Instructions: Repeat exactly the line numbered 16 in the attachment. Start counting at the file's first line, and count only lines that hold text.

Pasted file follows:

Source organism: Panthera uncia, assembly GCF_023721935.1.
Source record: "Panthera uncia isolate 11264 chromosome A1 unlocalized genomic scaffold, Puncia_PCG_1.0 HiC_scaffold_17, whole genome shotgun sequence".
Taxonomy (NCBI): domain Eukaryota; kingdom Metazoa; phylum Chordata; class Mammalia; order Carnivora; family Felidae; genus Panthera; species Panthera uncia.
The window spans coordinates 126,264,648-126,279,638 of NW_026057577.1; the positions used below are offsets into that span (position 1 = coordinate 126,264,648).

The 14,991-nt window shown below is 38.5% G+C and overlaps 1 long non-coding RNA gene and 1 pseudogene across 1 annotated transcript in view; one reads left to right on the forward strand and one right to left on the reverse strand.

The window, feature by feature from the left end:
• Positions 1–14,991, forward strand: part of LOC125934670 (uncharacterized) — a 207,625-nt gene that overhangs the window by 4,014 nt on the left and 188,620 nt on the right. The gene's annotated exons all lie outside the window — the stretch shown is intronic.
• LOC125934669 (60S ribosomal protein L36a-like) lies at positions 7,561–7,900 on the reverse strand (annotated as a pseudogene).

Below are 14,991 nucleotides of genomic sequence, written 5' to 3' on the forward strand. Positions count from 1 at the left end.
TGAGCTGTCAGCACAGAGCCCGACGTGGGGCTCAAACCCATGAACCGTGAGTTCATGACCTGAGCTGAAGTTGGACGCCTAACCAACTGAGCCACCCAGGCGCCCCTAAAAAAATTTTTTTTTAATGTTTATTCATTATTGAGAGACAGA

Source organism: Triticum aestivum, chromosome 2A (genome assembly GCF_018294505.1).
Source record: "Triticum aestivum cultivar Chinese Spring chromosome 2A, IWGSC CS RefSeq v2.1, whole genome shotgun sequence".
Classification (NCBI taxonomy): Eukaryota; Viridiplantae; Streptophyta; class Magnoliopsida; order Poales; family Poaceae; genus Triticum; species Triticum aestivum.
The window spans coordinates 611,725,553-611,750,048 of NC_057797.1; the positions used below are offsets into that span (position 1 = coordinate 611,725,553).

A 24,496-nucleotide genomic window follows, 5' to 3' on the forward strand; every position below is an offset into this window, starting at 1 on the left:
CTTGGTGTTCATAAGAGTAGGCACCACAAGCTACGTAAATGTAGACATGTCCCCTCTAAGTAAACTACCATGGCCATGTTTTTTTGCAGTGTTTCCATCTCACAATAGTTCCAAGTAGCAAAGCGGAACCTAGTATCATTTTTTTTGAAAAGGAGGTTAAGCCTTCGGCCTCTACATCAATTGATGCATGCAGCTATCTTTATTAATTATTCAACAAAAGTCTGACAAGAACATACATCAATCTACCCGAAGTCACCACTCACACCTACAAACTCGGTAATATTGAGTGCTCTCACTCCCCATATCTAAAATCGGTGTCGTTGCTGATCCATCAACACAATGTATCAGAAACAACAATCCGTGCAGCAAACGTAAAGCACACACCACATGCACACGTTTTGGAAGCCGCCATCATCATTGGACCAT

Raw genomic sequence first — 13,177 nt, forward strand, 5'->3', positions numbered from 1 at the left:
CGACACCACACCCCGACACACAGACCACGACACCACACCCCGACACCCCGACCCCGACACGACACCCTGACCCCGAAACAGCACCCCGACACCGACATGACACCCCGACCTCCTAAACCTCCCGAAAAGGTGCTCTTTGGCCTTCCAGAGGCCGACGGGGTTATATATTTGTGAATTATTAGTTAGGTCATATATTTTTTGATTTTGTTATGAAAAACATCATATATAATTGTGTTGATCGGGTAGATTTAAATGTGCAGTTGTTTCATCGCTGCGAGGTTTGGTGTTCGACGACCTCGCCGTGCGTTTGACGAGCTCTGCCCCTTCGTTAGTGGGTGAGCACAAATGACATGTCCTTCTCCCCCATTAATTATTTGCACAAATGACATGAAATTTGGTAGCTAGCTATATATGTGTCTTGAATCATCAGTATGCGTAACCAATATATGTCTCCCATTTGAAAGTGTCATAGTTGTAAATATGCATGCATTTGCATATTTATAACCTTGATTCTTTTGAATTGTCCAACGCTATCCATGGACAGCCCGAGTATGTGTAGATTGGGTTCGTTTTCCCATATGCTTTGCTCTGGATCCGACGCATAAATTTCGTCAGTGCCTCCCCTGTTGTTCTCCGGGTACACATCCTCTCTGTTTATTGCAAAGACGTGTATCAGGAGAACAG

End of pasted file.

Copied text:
CTTGGTGTTCATAAGAGTAGGCACCACAAGCTACGTAAATGTAGACATGTCCCCTCTAAGTAAACTACCATGGCCATGTTTTTTTGCAGTGTTTCCATCTCACAATAGTTCCAAGTAGCAAAGCGGAACCTAGTATCATTTTTTTTGAAAAGGAGGTTAAGCCTTCGGCCTCTACATCAATTGATGCATGCAGCTATCTTTATTAATTATTCAACAAAAGTCTGACAAGAACATACATCAATCTACCCGAAGTCACCACTCACACCTACAAACTCGGTAATATTGAGTGCTCTCACTCCCCATATCTAAAATCGGTGTCGTTGCTGATCCATCAACACAATGTATCAGAAACAACAATCCGTGCAGCAAACGTAAAGCACACACCACATGCACACGTTTTGGAAGCCGCCATCATCATTGGACCAT